working with colleagues to determine special effects requirements
using skills such as moulding, electronics, welding, joinery, drawing and painting
creating props, for example collapsible furniture (for use in fight scenes) or prosthetics (body parts or silicon masks)
using specialist software packages to create computer-generated aspects, such as scenery and characters
overlaying visual effects onto film during the post-production process
setting up explosions, battle scenes or rock concert fireworks
keeping detailed logbooks of work done and methods used
checking that health and safety procedures are being followed properly.
The figures below are only a guide. Actual salaries may vary, depending on:
where you work
the size of the company or organisation you work for
the demand for the job.
Most special effects technicians are freelance. The Broadcasting Entertainment Cinematograph and Theatre Union (BECTU) website carries recommendations for freelance rates. The recommended minimum rates for a 10-hour day are:
Special Effects Trainee £112.55
Special Effects Assistant Technician £253.24
Special Effects Technician £326.40
Senior Special Effects Technician £371.42
Special Effects Supervisor £675.31.
You would normally work on a freelance basis.
You would work either indoors in a studio or outdoors on location.
You might spend most of your time working at a computer if doing visual effects.
You might have to do a lot of heavy lifting.
You work flexible hours, often including evenings and weekends.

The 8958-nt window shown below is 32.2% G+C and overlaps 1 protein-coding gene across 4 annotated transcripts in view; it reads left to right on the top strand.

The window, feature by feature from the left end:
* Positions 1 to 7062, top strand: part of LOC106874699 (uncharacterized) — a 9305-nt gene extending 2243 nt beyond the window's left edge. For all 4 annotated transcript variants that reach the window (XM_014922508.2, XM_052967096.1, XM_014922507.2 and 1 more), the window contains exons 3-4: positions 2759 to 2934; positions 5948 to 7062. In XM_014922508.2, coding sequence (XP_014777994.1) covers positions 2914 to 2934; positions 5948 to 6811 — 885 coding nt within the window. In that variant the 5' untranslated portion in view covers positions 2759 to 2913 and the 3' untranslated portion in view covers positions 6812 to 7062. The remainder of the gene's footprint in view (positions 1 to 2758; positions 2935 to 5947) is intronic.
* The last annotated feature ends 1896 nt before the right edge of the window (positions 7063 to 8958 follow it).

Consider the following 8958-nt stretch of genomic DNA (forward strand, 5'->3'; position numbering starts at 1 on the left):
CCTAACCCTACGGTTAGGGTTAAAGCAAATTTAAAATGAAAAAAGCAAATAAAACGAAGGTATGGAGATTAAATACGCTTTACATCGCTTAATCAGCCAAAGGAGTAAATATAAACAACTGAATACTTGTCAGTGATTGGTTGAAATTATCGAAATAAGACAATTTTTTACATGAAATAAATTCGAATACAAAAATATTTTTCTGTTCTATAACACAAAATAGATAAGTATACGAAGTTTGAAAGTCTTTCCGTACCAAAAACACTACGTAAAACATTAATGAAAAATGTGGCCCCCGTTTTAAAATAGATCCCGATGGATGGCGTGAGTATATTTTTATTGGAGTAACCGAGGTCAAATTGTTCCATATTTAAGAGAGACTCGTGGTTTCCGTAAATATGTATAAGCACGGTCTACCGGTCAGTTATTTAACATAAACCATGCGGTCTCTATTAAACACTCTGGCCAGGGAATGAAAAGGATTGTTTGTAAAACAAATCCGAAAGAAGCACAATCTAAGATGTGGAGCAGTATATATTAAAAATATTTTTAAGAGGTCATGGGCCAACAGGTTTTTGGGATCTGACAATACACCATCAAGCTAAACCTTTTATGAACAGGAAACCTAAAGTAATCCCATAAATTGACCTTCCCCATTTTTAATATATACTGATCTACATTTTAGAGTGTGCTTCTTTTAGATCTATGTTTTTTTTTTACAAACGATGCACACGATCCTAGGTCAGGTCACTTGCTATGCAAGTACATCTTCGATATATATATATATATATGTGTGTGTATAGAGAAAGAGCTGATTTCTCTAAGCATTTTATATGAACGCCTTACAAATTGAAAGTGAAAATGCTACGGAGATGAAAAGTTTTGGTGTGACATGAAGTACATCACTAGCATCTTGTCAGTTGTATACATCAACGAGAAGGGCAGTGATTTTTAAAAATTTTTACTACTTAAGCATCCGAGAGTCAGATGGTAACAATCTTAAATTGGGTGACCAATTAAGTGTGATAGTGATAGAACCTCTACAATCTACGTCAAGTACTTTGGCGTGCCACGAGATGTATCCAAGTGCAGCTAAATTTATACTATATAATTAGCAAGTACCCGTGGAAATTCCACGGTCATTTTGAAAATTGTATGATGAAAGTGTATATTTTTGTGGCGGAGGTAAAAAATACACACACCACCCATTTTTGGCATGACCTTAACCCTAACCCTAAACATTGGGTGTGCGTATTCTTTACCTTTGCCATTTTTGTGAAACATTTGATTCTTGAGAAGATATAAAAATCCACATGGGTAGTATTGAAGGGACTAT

You might have to travel abroad and spend overnights away from home.
There is no single route of entry. A degree is common but not essential.
Entry is very competitive. Employers rarely advertise posts.
You should make contacts in the field and send in showreels or portfolios which demonstrate your skills.
Entrants come from a variety of training backgrounds: animation, engineering, art and design, computer science, product, spatial or industrial design.
Practical skills such as drawing and using craft tools, and specialist knowledge of pyrotechnics, electronics or photography are more important than educational qualifications.
There are a few permanent posts with large broadcasting companies, mostly in London.
What Does it Take?
imagination and creative flair
initiative and resourcefulness
a sense of drama and timing
the ability to work under pressure and meet deadlines
the ability to accept criticism
good practical skills
a good awareness of health and safety issues.
Training is mainly on the job.
New entrants train by shadowing experienced technicians. This allows them to build up their expertise to showcase to employers.
The Association of British Theatre Technicians (ABTT) and some drama schools run short courses in specialist subjects such as aspects of pyrotechnics.
The Joint Industry Special Effects Grading Scheme provides a career structure for those involved in physical, pyrotechnic and visual special effects. The Joint Industry committee dictates the levels of experience, training and responsibility required to hold the various job titles (grades) within the scheme. You can join the scheme as an SFX trainee and as your experience grows, you can apply for re-grading as technician, senior technician, and eventually, as supervisor.
You might specialise as a miniature SFX technician, a role which can command higher fees.
If you work for a large company, you might get promotion to visual effects designer.
Technicians need to make sure they continually update their skills by searching out courses such as those run by the Institute of Explosive Engineers.
Most SFX technicians work freelance for small specialist companies.
If you are aged 18 or over you may be interested in The Network. The Network is held each year alongside the TV Festival in Edinburgh. If selected you would attend for four free days of masterclasses and workshops which will provide you with the skills, knowledge and contacts to start a career in TV. You can usually apply from January to May.